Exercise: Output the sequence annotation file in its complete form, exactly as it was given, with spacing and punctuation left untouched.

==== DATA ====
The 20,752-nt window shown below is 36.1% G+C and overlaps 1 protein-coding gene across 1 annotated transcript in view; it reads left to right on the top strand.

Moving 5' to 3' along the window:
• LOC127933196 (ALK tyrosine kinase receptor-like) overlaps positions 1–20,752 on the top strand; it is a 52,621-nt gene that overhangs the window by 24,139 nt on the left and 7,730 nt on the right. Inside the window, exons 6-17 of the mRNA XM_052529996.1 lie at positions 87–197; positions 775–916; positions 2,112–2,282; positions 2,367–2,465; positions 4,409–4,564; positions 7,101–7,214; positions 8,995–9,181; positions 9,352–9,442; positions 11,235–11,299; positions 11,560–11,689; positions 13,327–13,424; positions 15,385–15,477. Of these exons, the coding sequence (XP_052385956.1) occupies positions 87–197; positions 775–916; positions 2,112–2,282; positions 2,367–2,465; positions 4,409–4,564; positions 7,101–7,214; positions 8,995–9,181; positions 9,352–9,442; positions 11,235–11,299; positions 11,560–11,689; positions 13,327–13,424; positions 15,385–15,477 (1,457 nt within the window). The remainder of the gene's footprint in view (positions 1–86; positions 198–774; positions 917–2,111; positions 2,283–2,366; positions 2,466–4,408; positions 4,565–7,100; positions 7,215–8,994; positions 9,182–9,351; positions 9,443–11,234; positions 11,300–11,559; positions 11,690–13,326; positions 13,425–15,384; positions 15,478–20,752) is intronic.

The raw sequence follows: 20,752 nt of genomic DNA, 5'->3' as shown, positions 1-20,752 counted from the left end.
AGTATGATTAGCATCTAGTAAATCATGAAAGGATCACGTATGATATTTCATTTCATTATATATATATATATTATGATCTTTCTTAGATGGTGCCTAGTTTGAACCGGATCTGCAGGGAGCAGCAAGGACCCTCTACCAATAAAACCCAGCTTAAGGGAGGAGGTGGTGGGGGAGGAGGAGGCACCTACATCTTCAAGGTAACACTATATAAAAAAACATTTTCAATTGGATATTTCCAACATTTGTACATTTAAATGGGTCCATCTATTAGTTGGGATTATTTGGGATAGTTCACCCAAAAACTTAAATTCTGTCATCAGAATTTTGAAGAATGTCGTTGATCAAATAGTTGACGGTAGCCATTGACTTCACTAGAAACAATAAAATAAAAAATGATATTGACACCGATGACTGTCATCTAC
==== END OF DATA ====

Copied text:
The 20,752-nt window shown below is 36.1% G+C and overlaps 1 protein-coding gene across 1 annotated transcript in view; it reads left to right on the top strand.

Moving 5' to 3' along the window:
• LOC127933196 (ALK tyrosine kinase receptor-like) overlaps positions 1–20,752 on the top strand; it is a 52,621-nt gene that overhangs the window by 24,139 nt on the left and 7,730 nt on the right. Inside the window, exons 6-17 of the mRNA XM_052529996.1 lie at positions 87–197; positions 775–916; positions 2,112–2,282; positions 2,367–2,465; positions 4,409–4,564; positions 7,101–7,214; positions 8,995–9,181; positions 9,352–9,442; positions 11,235–11,299; positions 11,560–11,689; positions 13,327–13,424; positions 15,385–15,477. Of these exons, the coding sequence (XP_052385956.1) occupies positions 87–197; positions 775–916; positions 2,112–2,282; positions 2,367–2,465; positions 4,409–4,564; positions 7,101–7,214; positions 8,995–9,181; positions 9,352–9,442; positions 11,235–11,299; positions 11,560–11,689; positions 13,327–13,424; positions 15,385–15,477 (1,457 nt within the window). The remainder of the gene's footprint in view (positions 1–86; positions 198–774; positions 917–2,111; positions 2,283–2,366; positions 2,466–4,408; positions 4,565–7,100; positions 7,215–8,994; positions 9,182–9,351; positions 9,443–11,234; positions 11,300–11,559; positions 11,690–13,326; positions 13,425–15,384; positions 15,478–20,752) is intronic.

The raw sequence follows: 20,752 nt of genomic DNA, 5'->3' as shown, positions 1-20,752 counted from the left end.
AGTATGATTAGCATCTAGTAAATCATGAAAGGATCACGTATGATATTTCATTTCATTATATATATATATATTATGATCTTTCTTAGATGGTGCCTAGTTTGAACCGGATCTGCAGGGAGCAGCAAGGACCCTCTACCAATAAAACCCAGCTTAAGGGAGGAGGTGGTGGGGGAGGAGGAGGCACCTACATCTTCAAGGTAACACTATATAAAAAAACATTTTCAATTGGATATTTCCAACATTTGTACATTTAAATGGGTCCATCTATTAGTTGGGATTATTTGGGATAGTTCACCCAAAAACTTAAATTCTGTCATCAGAATTTTGAAGAATGTCGTTGATCAAATAGTTGACGGTAGCCATTGACTTCACTAGAAACAATAAAATAAAAAATGATATTGACACCGATGACTGTCATCTAC